Customer.io is great for two kinds of uses: 1. Companies that are looking to get started with marketing automation and appreciate a lightweight UI (i.e. not your typical enterprise software) and 2. Companies that are looking for some more advanced functionality that requires flexibility and customization, and are willing to devote the developer resources to implement it. We happen to fall into the second category, which is why we chose Customer.io for our marketing automation needs at Woopra.
Why does email list segmentation matter? We know that beyond relevancy, list segmentation is important from a revenue perspective. Data from the DMA indicates that segmented and targeted emails generate 58% of all email revenue. On top of this, our research found that marketers who used segmented campaigns noted as much as a 76% increase in revenue–and more than 76% of marketers say basic segmentation is part of their email marketing strategy.
In 2002 the European Union (EU) introduced the Directive on Privacy and Electronic Communications. Article 13 of the Directive prohibits the use of personal email addresses for marketing purposes. The Directive establishes the opt-in regime, where unsolicited emails may be sent only with prior agreement of the recipient; this does not apply to business email addresses.

An auto responder campaign is one of six campaign types and is used to send a one-time email to contacts after they subscribe to your list. You can use this campaign type to send a "Welcome" message to contacts as soon as they subscribe to your list, or use it to send a "Check in" message a certain number of days/hours after contacts subscribe to your list.  
The question that goes around in a small group I’m in is do you hit the email subscriber up with a hard sell immediately after they sign up for your newsletter (and presumably get a free ebook download or mini course), or do you hit them up with educational for the first few emails in order to build a little more trust in you and what you can do for someone.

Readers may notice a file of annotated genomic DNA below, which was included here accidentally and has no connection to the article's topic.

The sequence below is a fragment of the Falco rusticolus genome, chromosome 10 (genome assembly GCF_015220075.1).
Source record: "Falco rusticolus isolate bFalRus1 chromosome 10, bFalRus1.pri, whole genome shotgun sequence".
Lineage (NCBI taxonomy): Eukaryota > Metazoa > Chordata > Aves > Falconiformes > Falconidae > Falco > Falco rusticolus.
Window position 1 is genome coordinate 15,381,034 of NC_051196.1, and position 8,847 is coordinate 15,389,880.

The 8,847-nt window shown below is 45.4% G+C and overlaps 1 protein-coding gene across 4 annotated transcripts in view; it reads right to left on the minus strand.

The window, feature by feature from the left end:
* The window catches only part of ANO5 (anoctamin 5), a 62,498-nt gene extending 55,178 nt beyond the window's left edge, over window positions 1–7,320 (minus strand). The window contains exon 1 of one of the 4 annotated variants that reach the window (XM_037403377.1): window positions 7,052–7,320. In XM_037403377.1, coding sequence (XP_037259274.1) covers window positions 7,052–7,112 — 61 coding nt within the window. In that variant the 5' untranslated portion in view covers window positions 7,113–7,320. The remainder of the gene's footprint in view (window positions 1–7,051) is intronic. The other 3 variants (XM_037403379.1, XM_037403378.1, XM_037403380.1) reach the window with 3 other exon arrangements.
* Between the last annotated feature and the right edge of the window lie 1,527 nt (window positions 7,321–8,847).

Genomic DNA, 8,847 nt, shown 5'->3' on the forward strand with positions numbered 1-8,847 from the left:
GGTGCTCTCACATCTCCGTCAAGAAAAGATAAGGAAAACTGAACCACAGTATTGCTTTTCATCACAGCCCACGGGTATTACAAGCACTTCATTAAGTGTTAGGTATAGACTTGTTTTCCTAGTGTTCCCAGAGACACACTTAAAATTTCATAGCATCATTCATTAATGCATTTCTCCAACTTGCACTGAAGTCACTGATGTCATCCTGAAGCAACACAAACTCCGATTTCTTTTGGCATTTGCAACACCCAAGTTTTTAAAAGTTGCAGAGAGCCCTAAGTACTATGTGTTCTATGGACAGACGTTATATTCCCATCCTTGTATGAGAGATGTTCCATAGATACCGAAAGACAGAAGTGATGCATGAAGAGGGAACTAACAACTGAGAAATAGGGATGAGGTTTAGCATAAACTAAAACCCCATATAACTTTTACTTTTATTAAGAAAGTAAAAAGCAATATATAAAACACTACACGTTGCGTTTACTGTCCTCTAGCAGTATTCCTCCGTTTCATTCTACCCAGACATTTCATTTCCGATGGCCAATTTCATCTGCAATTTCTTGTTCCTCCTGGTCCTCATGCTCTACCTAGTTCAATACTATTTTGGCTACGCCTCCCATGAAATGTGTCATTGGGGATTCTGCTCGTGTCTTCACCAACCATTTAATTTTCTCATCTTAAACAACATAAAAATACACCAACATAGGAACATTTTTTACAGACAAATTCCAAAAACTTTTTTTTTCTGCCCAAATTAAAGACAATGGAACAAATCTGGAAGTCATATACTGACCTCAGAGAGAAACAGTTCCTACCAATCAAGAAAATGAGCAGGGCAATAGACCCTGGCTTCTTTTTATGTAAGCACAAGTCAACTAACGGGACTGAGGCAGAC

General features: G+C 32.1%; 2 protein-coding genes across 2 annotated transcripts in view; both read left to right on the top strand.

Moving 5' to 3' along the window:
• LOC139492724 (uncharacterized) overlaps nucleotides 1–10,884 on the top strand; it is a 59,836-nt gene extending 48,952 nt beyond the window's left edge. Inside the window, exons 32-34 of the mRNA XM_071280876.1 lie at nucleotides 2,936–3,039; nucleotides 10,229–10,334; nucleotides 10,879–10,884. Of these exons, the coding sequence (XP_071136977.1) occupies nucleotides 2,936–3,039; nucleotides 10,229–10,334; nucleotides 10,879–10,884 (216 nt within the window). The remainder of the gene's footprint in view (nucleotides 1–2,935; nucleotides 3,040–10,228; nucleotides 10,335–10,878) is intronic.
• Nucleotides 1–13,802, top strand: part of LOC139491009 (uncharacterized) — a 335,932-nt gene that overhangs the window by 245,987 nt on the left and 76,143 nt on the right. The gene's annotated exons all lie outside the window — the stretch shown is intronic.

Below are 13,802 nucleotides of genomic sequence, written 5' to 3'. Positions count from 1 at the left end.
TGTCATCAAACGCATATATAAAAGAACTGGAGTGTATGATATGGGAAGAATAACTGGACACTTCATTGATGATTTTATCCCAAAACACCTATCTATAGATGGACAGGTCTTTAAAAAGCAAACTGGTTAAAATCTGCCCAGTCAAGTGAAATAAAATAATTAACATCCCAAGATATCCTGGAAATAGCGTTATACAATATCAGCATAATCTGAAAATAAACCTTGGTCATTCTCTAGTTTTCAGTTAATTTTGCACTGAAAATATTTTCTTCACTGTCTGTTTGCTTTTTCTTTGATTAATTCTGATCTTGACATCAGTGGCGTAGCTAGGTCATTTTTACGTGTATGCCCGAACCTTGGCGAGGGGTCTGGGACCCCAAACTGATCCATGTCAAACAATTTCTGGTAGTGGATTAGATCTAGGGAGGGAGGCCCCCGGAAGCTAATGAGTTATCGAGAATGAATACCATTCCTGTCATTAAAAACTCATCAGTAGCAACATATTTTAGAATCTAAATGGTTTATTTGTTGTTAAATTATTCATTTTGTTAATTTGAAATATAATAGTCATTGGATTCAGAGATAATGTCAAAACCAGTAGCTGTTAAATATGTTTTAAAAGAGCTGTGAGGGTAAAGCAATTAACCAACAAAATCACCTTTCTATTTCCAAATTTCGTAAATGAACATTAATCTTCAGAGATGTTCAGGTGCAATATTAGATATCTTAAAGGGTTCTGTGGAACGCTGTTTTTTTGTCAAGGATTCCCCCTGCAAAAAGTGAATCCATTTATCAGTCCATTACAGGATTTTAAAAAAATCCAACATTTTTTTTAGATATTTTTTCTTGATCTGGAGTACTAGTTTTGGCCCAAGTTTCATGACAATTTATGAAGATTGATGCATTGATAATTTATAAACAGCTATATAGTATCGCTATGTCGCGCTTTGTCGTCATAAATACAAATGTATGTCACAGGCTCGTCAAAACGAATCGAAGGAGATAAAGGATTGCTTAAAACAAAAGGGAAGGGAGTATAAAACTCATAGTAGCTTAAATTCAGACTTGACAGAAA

What should be the time frame between sends? At the beginning, you want to ensure that you do not take too long between sends. Your subscribers have just signed up and are enthusiastic about receiving your communication, so take advantage of that enthusiasm.While once daily is too frequent, you can begin by spacing your emails out with only a day in between. After that, extend the time between to three days. As you get to the tail end of your auto responder, meaning that you are getting to the least engaged customers who have not converted and may mark you as spam or opt-out of the email, begin to stretch things out by five days or even a week. Many email marketing service providers will allow you to also mark days of the week that you don't want your auto responder to send, so you may want to eliminate weekend email sends of auto responders. Email open rates are lower on weekends.


As every small business owner knows, wearing a lot of hats is how you keep your company in the black. The problem, of course, is that any business owner only has 24 hours in a day. Cramming business development, customer service, marketing, production, financials, and everything else on one to-do list is a recipe for disaster (and a complete lack of sleep).

In addition to linking to Letter Shoppe's designs (available on merchandise that is ultimately sold by Redbubble), the email campaign includes an endearing quote by the Featured Artist: "Never compromise on your values, and only do work you want to get more of." Redbubble's customers are likely to agree -- and open other emails in this campaign for more inspiring quotes.
Furthermore, personalization features can improve the customer experience. And last but not least, professional marketing automation software and processes, involve offline and/or online interactions with customers whereby triggers and scenarios are included to direct prospects and customers to personal contact moments (e.g. being called by a customer service rep). Just like any other digital business and digital marketing process or software, the success of marketing automation implementations is not (just) a matter of technology or automation.
Thinking and acting in a customer-centric way and not falling in the trap of automating for the sake of it. Marketing automation is not a holy grail. The business goals and the customer are what it’s all about. Without a customer-centric culture, supported by management, marketing automation often results in sheer auomation with little added value.
If you’ve been following along from the beginning, you have now learned how to grow your email list to epic proportions, you’ve segmented your list so that your emails are highly relevant to each individual subscriber, and you’ve learned how to send amazingly effective emails that have a high open-rate. Now you are ready to automate the process and turn your campaigns into money-making machines!
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